FAIR USE? No,  because it infringes the copyright owner's right to market the work.

Instructor Showing a Video That Is Copyright-Protected to a Group on Campus

SCENARIO 16: A professor wishes to show a video as supplementary material to her course. She wants to show it in an auditorium and invite students from other courses to join her class.

FAIR USE? No. Fair use stipulates that the video must be shown in a classroom or other space dedicated to teaching purposes and it must be directly related to the content of the course.

Student Group Showing a Video That Is Copyright-Protected to a Group on Campus

SCENARIO 17: A student group wants to show a video as part of an educational event on campus, such as domestic abuse awareness. The video would be shown in an open area in the Student Center and the entire campus community is invited.

FAIR USE? No. Fair use does not apply because the video is not being shown as part of any course. This situation constitutes a public performance and public performance rights or license must be obtained. Some of the educational videos owned by the RVC Library have been purchased with public performance rights. Please consult with one of the librarians in such a situation. Public performance licensing for showing feature films on campus can be obtained through Swank Motion Pictures (www.swank.com).

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Distance Education

Providing Access to Resources on the Web

SCENARIO 21: An instructor wishes to share a resource (print, audio, or video) that is available on the web with her online class.

FAIR USE? Yes, as long as the instructor simply provides a link to the resource. Copyright (as the name implies) is fundamentally about the right to make copies of a work. By simply providing a link no copying is occurring and, thus, there are no copyright problems. Links can also be provided directly to articles in the RVC Library's subscription databases.  Please contact one of the librarians of assistance in doing this.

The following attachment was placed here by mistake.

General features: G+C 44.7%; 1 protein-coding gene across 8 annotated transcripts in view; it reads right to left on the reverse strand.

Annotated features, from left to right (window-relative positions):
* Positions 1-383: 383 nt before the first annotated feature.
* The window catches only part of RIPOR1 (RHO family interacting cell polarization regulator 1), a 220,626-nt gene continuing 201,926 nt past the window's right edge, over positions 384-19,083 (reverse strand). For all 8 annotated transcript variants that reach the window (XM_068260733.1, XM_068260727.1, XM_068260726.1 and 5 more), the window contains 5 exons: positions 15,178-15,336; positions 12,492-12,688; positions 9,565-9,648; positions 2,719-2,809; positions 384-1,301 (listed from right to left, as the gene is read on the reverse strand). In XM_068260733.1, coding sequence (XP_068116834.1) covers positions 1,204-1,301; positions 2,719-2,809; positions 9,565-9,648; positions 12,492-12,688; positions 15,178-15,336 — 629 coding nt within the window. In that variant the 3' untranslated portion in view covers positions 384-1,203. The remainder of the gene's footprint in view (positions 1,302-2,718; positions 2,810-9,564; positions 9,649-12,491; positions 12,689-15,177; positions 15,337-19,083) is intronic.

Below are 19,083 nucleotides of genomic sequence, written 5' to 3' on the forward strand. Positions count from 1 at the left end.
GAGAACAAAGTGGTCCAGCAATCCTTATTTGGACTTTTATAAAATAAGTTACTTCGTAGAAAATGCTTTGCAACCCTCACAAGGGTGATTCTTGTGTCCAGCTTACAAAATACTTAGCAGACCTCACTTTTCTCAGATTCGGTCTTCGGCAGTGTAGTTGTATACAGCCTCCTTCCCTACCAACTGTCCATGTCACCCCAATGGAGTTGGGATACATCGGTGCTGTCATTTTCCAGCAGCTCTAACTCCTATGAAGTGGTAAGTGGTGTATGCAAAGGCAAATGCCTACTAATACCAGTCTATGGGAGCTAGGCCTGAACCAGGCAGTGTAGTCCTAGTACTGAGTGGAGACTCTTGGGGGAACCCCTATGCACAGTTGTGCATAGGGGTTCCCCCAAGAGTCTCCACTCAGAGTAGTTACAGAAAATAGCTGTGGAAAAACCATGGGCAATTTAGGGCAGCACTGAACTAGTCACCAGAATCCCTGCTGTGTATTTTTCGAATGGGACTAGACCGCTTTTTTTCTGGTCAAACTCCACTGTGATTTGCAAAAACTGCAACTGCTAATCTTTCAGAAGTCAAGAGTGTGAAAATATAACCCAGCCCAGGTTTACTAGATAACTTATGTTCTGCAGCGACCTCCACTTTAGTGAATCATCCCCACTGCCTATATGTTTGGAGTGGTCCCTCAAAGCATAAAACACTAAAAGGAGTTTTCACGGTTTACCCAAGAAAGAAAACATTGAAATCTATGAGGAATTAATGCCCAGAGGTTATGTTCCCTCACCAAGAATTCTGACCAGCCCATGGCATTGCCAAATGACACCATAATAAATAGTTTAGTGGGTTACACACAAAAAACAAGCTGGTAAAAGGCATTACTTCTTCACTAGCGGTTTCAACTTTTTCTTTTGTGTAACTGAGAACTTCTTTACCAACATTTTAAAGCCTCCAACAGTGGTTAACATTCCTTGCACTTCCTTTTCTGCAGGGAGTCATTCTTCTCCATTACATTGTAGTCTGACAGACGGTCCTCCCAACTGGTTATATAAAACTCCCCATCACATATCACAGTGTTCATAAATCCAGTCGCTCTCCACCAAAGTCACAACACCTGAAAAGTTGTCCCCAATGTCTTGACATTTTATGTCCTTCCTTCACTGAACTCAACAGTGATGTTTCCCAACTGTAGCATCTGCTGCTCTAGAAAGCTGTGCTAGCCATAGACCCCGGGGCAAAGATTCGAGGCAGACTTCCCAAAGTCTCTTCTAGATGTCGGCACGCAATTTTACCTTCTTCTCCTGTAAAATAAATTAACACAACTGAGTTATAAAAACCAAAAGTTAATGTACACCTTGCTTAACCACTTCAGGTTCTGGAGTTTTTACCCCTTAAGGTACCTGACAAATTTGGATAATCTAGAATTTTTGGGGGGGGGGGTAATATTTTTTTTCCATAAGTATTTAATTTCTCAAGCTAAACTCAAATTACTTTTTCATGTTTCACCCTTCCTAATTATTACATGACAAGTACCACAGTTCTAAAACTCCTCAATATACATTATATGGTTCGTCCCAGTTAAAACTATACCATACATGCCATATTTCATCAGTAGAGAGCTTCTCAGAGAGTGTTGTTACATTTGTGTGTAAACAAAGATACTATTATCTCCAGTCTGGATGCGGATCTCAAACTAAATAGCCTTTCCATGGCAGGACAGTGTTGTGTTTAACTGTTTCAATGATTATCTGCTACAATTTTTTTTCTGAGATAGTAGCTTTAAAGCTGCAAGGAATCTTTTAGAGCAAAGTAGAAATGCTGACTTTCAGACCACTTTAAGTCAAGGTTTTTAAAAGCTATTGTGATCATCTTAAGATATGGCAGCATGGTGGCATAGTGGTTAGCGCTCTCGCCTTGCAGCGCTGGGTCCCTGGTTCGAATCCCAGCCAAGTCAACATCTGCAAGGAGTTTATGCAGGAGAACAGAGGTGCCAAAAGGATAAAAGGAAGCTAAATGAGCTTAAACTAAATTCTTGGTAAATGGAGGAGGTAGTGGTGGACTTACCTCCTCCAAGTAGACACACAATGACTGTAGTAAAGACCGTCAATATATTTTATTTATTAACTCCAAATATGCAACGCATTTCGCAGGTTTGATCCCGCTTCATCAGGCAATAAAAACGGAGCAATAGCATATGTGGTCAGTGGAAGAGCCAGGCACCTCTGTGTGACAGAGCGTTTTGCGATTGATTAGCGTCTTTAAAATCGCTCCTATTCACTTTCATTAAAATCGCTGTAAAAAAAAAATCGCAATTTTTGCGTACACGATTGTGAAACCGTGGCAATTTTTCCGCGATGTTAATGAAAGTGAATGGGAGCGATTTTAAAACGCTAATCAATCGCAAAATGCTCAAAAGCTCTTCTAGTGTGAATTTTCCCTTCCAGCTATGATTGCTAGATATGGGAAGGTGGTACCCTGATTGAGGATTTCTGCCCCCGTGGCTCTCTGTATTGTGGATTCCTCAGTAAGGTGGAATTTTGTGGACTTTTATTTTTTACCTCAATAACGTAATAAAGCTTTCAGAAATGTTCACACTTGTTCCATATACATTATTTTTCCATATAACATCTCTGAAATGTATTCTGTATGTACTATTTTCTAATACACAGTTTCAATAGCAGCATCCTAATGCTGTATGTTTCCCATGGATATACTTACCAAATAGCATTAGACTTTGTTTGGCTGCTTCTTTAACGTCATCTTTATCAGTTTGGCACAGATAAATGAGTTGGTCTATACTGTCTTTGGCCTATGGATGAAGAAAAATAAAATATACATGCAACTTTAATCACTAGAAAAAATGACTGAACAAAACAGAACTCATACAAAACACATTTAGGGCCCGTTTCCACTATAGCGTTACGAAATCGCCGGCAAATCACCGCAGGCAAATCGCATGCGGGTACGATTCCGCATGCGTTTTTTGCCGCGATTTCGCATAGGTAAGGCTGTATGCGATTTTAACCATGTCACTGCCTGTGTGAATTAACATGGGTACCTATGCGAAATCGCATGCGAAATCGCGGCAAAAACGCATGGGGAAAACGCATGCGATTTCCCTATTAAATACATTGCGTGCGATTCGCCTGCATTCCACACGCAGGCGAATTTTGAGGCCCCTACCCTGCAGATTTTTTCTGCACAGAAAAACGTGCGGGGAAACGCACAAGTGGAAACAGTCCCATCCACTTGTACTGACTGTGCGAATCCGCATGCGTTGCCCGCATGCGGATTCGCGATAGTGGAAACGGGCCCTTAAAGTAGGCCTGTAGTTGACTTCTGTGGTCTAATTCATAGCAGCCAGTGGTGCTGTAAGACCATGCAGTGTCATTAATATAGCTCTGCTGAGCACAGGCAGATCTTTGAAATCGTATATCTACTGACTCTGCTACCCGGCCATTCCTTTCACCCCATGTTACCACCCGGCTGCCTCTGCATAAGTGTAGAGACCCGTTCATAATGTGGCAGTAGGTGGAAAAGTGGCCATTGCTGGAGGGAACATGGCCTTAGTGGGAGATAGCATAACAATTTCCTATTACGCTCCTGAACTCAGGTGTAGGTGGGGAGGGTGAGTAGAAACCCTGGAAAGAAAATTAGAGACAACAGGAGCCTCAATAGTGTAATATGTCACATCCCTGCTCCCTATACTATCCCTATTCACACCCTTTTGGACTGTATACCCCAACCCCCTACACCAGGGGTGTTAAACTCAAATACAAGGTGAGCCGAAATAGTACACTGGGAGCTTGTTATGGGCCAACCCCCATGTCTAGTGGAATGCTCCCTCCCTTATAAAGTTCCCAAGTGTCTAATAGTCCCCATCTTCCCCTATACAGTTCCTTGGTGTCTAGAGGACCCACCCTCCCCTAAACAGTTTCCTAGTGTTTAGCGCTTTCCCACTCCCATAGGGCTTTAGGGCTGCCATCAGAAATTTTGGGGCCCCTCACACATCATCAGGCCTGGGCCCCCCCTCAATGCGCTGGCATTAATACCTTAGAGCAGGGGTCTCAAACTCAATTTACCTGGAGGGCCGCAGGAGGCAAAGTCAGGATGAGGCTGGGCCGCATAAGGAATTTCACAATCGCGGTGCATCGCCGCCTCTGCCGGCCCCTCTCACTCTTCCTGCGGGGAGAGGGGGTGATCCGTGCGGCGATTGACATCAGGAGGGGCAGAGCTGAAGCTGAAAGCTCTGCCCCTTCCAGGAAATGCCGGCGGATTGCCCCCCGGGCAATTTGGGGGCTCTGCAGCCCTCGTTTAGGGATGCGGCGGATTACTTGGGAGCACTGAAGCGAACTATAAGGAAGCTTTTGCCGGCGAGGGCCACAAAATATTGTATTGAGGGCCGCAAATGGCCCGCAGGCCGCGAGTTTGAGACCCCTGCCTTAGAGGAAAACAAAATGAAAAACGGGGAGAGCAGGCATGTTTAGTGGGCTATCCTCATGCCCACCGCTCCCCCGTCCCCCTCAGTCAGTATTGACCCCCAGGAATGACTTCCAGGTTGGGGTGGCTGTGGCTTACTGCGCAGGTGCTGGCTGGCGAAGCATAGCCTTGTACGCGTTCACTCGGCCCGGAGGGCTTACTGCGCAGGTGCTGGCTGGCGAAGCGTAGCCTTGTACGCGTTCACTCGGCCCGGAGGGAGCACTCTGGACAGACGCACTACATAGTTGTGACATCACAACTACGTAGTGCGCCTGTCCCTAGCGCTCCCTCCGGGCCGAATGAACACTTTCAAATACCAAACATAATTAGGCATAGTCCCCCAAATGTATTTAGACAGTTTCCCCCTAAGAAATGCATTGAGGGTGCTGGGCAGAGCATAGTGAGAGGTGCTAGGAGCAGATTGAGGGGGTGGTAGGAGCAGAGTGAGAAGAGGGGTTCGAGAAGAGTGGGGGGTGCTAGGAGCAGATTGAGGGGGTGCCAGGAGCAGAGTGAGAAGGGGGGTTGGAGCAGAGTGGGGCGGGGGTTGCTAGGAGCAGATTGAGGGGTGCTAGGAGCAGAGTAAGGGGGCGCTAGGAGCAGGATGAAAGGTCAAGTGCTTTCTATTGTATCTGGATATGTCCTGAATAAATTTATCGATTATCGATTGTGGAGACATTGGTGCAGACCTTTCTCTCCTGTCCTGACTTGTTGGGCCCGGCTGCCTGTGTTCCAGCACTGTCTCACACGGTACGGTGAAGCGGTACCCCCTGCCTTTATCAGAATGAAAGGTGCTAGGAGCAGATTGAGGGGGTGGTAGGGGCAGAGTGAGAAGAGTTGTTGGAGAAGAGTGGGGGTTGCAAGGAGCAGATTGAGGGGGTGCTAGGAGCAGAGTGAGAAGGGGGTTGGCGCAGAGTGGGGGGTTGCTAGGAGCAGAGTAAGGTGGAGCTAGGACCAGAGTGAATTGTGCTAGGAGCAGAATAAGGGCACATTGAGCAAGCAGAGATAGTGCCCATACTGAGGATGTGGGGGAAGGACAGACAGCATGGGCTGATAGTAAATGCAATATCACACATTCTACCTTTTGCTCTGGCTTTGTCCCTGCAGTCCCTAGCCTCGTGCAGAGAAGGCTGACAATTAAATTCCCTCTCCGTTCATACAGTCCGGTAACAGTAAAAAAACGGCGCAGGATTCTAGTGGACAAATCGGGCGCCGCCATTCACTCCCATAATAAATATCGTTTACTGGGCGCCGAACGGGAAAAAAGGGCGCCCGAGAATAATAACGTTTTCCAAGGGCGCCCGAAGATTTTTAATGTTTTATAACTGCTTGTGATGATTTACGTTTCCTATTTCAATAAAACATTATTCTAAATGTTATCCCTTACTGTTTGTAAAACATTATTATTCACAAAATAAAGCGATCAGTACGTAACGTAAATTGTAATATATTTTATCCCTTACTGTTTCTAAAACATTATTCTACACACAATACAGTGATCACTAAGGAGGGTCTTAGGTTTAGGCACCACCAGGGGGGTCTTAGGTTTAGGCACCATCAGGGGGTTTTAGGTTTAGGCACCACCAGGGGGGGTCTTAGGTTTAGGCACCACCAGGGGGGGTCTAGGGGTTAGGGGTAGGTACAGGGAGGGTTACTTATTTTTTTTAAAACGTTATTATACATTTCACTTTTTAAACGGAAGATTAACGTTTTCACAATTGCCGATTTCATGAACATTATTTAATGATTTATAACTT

Remember that just because a resource is freely available on the Web does not mean that it is not protected by copyright. In fact, most things on the Web probably are covered by copyright law. Be very careful about copying things from the Web. It is always better to simply link to the material.

Placing Audio or Video Files on Eagle

SCENARIO 22: A faculty member places audio or video content in his course area for students to access on Eagle.

FAIR USE? Yes. Eagle meets the requirements of the TEACH Act since it limits files to streaming only. If a student can potentially download and save the files, it is a violation of copyright law.

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Multimedia Projects

Classroom Presentation

SCENARIO 18: A teacher or student prepares and gives a presentation that displays photographs. Permission was not obtained to use the photographs.

FAIR USE? Yes. The copyright fair use provision explicitly provides for classroom use of copyrighted material. Instructors and students may perform and display their own educational projects or presentations for instruction.

Electronic Transmission or Broadcast of Classroom Presentation

What if the presentation incorporating the photographs discussed in SCENARIO 18 is broadcast to a distant classroom?

FAIR USE?  Yes. This use would be considered fair use, as long as the presentation is broadcast for remote instruction.

Broadcast of Classroom Presentation to Home or Office

What if the presentation discussed in SCENARIO 18 is broadcast to students at their homes or offices?